The term "huge mess", applied to science in France, well sums up some experts on public research's view. On that matter, Rémi Barré has chosen to take as his starting point Olivier Postel-Vinay's book, which is very typical of this point of view.
Postel-Vinay first examines the problems facing French research (inertia, lack of either accountability or transparency, etc.), which is conducted via an old-fashioned, rigid, centralized state system unable to adapt to a changing world. He then goes on to show the poor results achieved by French science and technology, despite strong forces for change.
According to Postel-Vinay, the source of the problems of French public research lies in the inappropriate way in which the whole system is organized. He therefore proposes that the issue of the universities and their relationship with research institutions must be tackled, arguing for an action plan aimed at moving away from the traditional French approach towards the standard Anglo-Saxon one.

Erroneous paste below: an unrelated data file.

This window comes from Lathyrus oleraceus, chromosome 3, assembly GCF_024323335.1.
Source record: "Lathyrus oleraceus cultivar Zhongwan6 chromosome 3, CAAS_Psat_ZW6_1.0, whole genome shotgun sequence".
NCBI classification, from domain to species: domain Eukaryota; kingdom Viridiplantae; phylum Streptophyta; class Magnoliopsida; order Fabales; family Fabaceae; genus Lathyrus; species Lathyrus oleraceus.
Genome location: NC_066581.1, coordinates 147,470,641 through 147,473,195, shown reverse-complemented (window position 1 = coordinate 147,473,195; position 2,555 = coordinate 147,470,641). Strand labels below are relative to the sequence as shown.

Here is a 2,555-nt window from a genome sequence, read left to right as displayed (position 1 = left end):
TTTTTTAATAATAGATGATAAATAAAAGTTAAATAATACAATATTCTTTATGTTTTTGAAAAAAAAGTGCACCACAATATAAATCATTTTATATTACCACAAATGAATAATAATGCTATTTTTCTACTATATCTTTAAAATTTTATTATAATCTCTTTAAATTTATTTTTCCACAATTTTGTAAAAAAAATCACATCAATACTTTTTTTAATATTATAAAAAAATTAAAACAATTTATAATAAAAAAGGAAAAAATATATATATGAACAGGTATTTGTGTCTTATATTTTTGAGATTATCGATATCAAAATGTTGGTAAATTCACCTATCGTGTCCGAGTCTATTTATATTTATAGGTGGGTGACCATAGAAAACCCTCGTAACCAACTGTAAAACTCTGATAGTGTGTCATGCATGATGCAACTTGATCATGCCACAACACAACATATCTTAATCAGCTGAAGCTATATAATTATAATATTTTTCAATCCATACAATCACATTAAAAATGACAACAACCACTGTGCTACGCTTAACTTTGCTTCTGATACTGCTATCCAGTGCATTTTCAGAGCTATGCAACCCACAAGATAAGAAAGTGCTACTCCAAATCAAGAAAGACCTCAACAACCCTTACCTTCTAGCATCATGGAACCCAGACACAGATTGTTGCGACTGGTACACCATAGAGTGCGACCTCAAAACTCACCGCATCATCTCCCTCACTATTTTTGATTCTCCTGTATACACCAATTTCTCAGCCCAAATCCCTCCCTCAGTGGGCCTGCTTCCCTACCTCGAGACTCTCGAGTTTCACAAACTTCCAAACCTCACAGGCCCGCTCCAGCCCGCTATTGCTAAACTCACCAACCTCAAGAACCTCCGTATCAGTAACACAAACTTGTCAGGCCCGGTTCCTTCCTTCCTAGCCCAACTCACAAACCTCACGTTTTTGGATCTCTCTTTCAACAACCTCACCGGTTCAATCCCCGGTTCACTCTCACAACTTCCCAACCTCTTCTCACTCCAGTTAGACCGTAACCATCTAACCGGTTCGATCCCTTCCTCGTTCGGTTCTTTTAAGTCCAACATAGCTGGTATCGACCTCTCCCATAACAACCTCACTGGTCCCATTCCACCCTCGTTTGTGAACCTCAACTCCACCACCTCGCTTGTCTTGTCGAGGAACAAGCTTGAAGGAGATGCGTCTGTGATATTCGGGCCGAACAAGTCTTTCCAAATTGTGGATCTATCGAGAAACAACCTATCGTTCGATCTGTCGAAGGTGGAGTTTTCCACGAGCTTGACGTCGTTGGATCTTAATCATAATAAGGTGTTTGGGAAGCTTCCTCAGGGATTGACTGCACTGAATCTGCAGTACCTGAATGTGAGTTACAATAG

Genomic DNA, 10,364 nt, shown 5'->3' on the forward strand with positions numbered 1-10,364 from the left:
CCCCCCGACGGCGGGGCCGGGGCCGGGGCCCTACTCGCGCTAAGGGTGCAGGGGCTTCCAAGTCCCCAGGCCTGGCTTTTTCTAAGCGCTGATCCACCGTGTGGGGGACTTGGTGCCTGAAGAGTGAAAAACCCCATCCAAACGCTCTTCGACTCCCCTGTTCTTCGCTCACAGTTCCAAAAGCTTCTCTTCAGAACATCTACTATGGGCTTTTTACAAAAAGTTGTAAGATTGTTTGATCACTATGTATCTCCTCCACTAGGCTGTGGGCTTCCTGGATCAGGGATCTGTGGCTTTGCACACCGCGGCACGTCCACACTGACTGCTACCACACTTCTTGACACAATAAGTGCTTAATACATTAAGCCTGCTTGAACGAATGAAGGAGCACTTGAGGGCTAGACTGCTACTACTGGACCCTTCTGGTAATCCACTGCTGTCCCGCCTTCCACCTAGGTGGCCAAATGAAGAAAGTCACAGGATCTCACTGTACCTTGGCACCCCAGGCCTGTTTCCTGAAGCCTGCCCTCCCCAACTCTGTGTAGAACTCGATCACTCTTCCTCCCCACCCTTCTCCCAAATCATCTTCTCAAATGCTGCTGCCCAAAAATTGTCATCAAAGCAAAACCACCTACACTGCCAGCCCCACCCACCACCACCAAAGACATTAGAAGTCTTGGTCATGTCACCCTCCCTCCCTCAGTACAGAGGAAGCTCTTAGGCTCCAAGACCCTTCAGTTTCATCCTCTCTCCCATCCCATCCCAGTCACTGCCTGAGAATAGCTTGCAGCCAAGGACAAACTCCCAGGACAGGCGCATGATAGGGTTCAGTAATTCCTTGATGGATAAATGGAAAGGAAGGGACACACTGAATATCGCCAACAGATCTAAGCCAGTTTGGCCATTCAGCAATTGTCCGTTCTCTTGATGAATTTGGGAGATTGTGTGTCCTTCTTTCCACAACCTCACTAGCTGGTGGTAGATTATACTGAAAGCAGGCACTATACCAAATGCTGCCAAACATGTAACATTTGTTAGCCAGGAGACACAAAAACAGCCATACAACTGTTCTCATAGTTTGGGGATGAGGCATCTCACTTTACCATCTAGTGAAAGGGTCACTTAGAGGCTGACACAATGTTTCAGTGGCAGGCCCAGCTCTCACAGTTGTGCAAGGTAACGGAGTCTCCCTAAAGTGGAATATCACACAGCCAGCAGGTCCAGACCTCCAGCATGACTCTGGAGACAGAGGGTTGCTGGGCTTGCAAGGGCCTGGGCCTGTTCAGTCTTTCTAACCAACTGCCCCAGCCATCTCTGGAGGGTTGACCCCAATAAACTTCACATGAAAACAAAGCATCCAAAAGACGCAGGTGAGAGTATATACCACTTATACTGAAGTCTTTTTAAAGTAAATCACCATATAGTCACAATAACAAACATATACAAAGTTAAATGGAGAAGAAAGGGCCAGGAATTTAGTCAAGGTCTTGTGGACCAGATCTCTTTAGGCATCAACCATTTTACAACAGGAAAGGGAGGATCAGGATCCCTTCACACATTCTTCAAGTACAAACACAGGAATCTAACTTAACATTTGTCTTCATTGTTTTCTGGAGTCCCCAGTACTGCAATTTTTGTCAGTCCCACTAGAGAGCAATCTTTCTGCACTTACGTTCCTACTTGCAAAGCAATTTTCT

According to Rémi Barré, thinking that we should first integrate the "grandes écoles" and the research bodies into the universities is illusory: those are major changes, which are impossible to carry out in the short and middle run. We'd better try to strengthen the virtues of the French model -the researchers'independence, the ability to attract highly skilled people and to build on accumulated research work over the long term -in the frame of a deep decentralisation of the responsibilities.
Such reforms will only come about through concerted action, involving everyone concerned and creating an impetus to reinvent and update the existing model, which won't be possible without a real forward-looking policy for the national research system.
According to Rémi Barré, the question is not whether one model is preferable to another, but to set in motion the dynamics of change which will make France a country with strong science and industrial innovation within an increasingly competitive European context.